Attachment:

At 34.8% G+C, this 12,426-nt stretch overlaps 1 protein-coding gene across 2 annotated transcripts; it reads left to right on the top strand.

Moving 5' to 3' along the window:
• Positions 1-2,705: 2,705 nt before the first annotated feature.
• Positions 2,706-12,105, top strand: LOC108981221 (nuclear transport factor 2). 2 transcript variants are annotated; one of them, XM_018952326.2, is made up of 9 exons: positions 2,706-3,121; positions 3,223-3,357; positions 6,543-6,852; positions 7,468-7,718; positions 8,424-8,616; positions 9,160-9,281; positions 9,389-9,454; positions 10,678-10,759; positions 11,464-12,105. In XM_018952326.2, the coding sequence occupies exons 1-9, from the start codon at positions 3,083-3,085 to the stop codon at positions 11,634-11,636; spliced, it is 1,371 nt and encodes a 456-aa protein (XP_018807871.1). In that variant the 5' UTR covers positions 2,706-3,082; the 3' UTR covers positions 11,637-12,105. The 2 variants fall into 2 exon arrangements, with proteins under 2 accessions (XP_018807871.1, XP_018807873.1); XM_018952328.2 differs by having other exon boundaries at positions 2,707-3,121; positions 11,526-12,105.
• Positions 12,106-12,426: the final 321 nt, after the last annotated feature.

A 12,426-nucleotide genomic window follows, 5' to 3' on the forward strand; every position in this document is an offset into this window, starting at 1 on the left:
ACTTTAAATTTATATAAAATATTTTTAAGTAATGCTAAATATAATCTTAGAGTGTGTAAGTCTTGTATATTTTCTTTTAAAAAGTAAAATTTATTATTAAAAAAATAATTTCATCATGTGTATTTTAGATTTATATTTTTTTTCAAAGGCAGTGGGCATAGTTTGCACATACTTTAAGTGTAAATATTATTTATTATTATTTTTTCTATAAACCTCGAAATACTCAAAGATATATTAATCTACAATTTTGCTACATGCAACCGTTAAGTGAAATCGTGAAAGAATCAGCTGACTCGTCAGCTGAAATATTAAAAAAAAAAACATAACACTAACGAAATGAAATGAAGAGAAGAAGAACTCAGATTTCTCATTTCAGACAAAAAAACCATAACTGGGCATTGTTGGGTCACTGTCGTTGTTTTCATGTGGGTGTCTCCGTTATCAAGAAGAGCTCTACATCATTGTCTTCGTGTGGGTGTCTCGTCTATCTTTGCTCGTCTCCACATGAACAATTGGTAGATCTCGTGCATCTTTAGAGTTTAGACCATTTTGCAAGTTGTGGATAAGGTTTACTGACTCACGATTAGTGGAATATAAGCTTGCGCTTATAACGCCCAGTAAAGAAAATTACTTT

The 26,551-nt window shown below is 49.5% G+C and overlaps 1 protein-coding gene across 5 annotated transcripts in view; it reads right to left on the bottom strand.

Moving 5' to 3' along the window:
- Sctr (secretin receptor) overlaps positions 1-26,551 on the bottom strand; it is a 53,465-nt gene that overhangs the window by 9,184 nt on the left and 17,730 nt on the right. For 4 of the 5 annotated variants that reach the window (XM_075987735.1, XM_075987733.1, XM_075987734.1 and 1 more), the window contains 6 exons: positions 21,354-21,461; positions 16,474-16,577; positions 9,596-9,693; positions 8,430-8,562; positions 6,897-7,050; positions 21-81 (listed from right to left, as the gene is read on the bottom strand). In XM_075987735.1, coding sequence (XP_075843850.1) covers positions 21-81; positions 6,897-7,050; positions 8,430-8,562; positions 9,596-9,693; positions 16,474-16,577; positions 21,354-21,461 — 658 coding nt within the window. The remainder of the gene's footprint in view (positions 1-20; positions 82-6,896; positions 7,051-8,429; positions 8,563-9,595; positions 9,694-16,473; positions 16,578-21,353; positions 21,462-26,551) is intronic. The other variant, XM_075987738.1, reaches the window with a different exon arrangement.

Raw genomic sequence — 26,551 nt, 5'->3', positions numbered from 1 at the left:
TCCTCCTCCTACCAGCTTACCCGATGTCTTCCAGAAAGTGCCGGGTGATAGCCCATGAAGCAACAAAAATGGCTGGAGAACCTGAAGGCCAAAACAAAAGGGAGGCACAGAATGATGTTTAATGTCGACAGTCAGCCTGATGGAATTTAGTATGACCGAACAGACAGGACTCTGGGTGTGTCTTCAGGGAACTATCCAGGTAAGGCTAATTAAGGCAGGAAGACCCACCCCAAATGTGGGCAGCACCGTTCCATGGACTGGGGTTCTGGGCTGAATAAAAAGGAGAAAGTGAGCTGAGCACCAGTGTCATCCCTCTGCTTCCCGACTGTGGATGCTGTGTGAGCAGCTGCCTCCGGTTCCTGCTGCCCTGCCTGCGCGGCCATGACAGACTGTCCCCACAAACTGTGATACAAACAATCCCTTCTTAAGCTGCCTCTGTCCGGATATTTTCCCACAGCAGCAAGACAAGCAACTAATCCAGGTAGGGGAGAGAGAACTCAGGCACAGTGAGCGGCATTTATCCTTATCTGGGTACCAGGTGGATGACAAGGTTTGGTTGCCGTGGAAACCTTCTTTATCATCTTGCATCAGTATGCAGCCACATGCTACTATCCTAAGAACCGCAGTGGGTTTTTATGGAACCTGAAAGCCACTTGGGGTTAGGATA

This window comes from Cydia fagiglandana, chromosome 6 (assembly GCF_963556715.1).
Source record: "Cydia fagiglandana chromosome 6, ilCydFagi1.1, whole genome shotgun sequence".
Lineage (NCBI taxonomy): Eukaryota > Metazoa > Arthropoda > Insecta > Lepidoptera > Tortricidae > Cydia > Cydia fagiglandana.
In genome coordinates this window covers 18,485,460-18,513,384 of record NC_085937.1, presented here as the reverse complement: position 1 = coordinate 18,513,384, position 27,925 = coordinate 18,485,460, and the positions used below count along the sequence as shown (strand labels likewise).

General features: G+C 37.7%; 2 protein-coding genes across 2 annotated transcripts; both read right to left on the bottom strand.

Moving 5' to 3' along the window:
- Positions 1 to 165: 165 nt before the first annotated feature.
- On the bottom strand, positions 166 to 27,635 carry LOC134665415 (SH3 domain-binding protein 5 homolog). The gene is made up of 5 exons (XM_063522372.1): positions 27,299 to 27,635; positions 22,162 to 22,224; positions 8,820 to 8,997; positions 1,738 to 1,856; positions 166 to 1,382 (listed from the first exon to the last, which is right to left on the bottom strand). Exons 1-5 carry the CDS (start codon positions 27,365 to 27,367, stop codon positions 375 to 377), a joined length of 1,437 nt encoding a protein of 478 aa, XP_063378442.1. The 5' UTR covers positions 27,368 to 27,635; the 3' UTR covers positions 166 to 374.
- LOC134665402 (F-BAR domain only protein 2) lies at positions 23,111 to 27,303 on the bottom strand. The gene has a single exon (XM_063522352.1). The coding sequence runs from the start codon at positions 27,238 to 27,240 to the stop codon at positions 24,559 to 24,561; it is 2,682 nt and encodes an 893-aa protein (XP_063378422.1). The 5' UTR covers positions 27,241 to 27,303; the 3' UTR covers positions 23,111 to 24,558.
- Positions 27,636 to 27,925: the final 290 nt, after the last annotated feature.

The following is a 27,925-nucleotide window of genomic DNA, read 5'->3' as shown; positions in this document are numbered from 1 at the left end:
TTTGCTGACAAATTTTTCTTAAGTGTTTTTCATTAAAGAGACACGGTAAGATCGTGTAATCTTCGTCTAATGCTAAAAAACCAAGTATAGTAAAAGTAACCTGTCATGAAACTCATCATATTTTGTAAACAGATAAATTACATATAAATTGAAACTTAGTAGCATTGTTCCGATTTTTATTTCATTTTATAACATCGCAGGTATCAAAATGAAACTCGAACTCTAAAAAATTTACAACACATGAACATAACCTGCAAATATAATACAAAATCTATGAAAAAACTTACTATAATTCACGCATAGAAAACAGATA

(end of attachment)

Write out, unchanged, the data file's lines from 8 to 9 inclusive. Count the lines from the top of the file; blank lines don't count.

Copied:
The 26,551-nt window shown below is 49.5% G+C and overlaps 1 protein-coding gene across 5 annotated transcripts in view; it reads right to left on the bottom strand.

Moving 5' to 3' along the window: